A University of Missouri study shows vitamin D may lower the risk of diabetes in obese children and teens.
Obesity increases the risk of developing Type 2 diabetes, which is a disease in which too much sugar is in the blood.
Data from the past two years show more than a third of children and teens in the U.S. are overweight or obese.
Researches at MU hope they've found a way to fight it.
Childhood and teen obesity, along with poor health choices and lack of exercise, directly correlate with the risk of being diagnosed with diabetes.
"We know the rate of childhood obesity is going up in America. That is no big surprise to anybody. It is a concern for the general population, and it does cause problems like diabetes," said Dr. Scott Schultz from Providence Urgent Care.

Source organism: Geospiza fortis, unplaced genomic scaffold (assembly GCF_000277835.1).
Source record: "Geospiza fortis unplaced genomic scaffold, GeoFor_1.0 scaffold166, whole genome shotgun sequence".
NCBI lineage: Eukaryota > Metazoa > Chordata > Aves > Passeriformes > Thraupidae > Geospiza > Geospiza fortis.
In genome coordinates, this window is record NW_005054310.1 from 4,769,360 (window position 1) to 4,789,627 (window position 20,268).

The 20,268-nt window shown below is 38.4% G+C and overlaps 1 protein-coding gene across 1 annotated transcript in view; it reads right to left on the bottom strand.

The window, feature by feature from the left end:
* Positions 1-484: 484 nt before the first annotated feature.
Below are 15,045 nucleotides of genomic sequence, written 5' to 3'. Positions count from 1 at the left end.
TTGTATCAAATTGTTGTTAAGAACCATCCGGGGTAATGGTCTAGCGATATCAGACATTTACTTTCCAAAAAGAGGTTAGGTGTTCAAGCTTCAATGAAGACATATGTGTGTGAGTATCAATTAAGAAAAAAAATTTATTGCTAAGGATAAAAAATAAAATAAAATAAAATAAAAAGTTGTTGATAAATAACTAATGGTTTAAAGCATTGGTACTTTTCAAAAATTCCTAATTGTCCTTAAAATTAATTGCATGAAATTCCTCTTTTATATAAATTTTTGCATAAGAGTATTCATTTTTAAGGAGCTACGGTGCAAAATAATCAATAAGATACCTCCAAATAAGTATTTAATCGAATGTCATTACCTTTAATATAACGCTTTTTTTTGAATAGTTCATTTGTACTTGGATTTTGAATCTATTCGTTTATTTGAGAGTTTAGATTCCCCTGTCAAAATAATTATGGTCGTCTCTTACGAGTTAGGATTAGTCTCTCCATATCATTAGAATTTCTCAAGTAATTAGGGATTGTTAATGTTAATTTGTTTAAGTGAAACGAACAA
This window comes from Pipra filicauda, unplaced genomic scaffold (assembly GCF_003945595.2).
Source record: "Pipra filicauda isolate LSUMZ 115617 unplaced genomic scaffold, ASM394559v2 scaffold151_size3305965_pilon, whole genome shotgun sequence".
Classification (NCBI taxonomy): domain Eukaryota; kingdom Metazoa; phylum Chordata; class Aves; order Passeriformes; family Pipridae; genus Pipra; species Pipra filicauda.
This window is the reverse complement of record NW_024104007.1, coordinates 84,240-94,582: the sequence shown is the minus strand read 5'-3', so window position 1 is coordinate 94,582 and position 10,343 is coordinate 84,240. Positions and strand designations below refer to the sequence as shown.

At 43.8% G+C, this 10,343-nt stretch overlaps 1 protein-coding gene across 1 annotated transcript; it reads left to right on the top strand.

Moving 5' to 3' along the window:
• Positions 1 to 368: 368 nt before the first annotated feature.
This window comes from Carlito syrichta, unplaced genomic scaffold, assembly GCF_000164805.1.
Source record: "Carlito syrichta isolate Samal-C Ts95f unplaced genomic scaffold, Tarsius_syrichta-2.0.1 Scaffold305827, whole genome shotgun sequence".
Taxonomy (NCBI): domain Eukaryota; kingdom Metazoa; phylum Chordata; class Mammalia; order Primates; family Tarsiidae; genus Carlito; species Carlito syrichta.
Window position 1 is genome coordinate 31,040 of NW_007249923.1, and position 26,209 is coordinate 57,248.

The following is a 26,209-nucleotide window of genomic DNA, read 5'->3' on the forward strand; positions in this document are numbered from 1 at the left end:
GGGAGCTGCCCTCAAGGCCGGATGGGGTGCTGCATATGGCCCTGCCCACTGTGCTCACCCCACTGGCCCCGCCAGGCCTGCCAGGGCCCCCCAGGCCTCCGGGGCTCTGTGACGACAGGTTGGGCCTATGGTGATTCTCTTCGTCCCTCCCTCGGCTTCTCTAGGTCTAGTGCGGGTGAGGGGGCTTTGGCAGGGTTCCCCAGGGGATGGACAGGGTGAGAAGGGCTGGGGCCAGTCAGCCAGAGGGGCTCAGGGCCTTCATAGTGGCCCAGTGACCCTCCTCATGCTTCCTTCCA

MU studied 35 obese children and teens who were vitamin D deficient.
The difference between those who are obese and their skinnier counterparts is that obese people process only half of the vitamin D.
Some of the patients studied were given a vitamin D supplement, while others were given a placebo pill.
The study authors say, "By increasing vitamin D intake alone, we got a response that was nearly as powerful as what we have seen using prescription drugs. We saw a decrease in insulin levels, which means better glucose control, despite no change in body height, dietary intake or physical activity."
Catherine Peterson from the state Department of Nutrition and Exercise Physiology says the supplements are natural and an inexpensive solution.